Beijing’s point man on Taiwan recently asserted that China was more capable than ever of reuniting with the self-governed island, given the rise of the nation’s global influence and profile.
Liu Jieyi, the director of the Chinese State Council’s Taiwan Affairs Office, a career diplomat who also served as Beijing’s permanent representative to the United Nations between 2013 and 2018, said in an op-ed in Communist Party mouthpiece the People’s Daily last month that China was now closer than in any other period in history to realizing its great renaissance and redeeming its glory.
“[Therefore] we have stronger abilities and better conditions in pushing for [Taiwan’s] reunification with the motherland … When comparing the strengths between the two sides of the Taiwan Strait, the mainland has a comprehensive and overwhelming advantage over the island.”
Mainland China was Taiwan’s largest export market, investment destination and source of a trade surplus totaling US$128.95 billion in 2018, according to the Chinese Commerce Ministry.
Still, Liu’s optimistic remarks were not well-received among voters in Taiwan as the island heads to the polls this Saturday to elect a new president and lawmakers, consequential elections that will determine the island’s course in the next four years as well as the state of cross-strait ties.
Beijing continues to put the squeeze on Taiwan, calling it a wayward province pending reunification, in a thinly-veiled move to intimidate its people into ditching the independence-learning Tsai Ing-wen, of the Democratic Progressive Party, and picking Han Kuo-yu, fielded by the Beijing-friendly Kuomintang party, as the next leader if they want calmer cross-strait ties.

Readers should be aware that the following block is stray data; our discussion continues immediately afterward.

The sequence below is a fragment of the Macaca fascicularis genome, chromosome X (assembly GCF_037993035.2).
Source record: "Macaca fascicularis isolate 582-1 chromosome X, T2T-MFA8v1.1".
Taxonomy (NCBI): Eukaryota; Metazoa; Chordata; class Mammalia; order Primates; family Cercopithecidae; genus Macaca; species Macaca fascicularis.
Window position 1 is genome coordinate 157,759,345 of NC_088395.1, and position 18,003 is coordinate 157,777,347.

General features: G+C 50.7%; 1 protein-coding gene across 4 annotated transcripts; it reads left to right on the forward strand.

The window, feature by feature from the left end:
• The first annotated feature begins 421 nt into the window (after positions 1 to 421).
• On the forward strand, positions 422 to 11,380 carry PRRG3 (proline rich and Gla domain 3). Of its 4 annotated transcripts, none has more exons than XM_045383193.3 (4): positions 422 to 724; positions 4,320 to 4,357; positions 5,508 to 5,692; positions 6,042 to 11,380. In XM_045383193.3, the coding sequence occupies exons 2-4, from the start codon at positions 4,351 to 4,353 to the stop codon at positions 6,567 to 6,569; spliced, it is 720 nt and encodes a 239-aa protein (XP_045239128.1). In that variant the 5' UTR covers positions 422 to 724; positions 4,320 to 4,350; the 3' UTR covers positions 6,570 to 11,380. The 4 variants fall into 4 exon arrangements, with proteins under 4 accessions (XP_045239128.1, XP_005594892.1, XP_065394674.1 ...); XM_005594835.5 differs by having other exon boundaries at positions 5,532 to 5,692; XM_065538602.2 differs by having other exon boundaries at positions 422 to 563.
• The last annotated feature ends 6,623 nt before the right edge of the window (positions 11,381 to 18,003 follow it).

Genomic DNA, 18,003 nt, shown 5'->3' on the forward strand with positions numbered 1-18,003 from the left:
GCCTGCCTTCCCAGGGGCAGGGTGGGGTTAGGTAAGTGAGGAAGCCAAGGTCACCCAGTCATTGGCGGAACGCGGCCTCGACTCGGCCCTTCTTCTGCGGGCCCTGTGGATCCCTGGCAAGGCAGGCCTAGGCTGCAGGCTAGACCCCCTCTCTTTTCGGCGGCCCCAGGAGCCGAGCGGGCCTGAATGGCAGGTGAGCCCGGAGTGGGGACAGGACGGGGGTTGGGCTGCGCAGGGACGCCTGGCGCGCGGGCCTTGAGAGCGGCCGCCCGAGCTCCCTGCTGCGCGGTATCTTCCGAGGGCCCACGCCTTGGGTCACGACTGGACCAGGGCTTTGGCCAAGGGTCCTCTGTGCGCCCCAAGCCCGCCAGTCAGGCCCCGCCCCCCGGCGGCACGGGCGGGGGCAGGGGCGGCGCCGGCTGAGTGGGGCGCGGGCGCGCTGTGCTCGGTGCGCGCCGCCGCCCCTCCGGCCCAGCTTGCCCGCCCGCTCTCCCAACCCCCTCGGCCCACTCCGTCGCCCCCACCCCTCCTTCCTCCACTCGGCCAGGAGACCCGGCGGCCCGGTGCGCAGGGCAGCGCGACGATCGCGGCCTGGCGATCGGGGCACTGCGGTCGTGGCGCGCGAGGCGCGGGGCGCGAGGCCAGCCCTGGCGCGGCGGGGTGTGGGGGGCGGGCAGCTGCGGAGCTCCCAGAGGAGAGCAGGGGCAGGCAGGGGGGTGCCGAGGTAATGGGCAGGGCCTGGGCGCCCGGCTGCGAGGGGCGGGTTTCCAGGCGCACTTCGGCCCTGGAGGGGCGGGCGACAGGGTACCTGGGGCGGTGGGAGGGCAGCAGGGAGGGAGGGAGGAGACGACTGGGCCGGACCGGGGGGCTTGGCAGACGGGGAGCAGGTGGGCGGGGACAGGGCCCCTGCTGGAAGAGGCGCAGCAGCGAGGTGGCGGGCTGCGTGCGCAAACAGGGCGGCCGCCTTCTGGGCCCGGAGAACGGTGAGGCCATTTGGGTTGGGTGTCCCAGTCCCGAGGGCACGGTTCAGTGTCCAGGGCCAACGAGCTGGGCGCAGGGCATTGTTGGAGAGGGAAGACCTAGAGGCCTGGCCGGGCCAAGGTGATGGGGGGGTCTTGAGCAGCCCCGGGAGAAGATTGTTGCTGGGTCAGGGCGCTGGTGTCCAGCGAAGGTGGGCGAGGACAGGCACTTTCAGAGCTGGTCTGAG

The mainland has halted all official exchanges with the island since Tsai came to power in 2016, and Chinese President Xi Jinping in January 2019 reiterated the intention to foist the “one country, two systems” paradigm, now in place in Hong Kong and Macau, on the island, after its return to the mainland’s bosom, either through peaceful talks or force.
But Tsai has vowed to reject the model and safeguard the island’s sovereignty. Recent opinion polls showed Tsai was enjoying a 20% lead over the KMT’s Han.
As seen in the island’s previous presidential races, the more Beijing renews its threats, the more votes go to the pro-independence candidate. For instance, the Chinese military’s drills in the Taiwan Strait and firing of missiles in the island’s littoral waters in 1996 helped Li Teng-hui, who openly stated that Taiwan was a sovereign state, secured another term.
Ted Yoho, a US representative who sits on the House’s Foreign Affairs Subcommittee on Asia, the Pacific and Nonproliferation, argued in a column in Taiwanese papers this week that Beijing was operating on a misguided belief that Taiwan was part of its territory.
“Misdirected foreign policy under then-US President Richard Nixon and then-US Secretary of State Henry Kissinger created a cloud of confusion over the status of Taiwan. This culminated when former US President Jimmy Carter nullified the Sino-American Mutual Defense Treaty [protecting Taiwan] in 1979, and convoluted diplomatic arrangements were created to avoid offending delicate communist sensibilities,” wrote Yoho.
“’Reunification’ is a deception based on a false premise. Taiwan has never been a part of the People’s Republic of China, so ‘reunification’ is impossible … The question that must be answered is this: Is Taiwan an independent country or a province of the PRC? The people of Taiwan already know the answer and will give it during this month’s elections.”
The hawkish China firebrand, a key advocate who pushed for several pro-Taiwan bills passed by the US Congress, also said that Beijing ignorantly assumes that Taiwan and its citizens desired to be part of China as they were lured by China’s increased world influence, and that this confusion must be cleared up as otherwise China would make another Hong Kong misstep in Taiwan.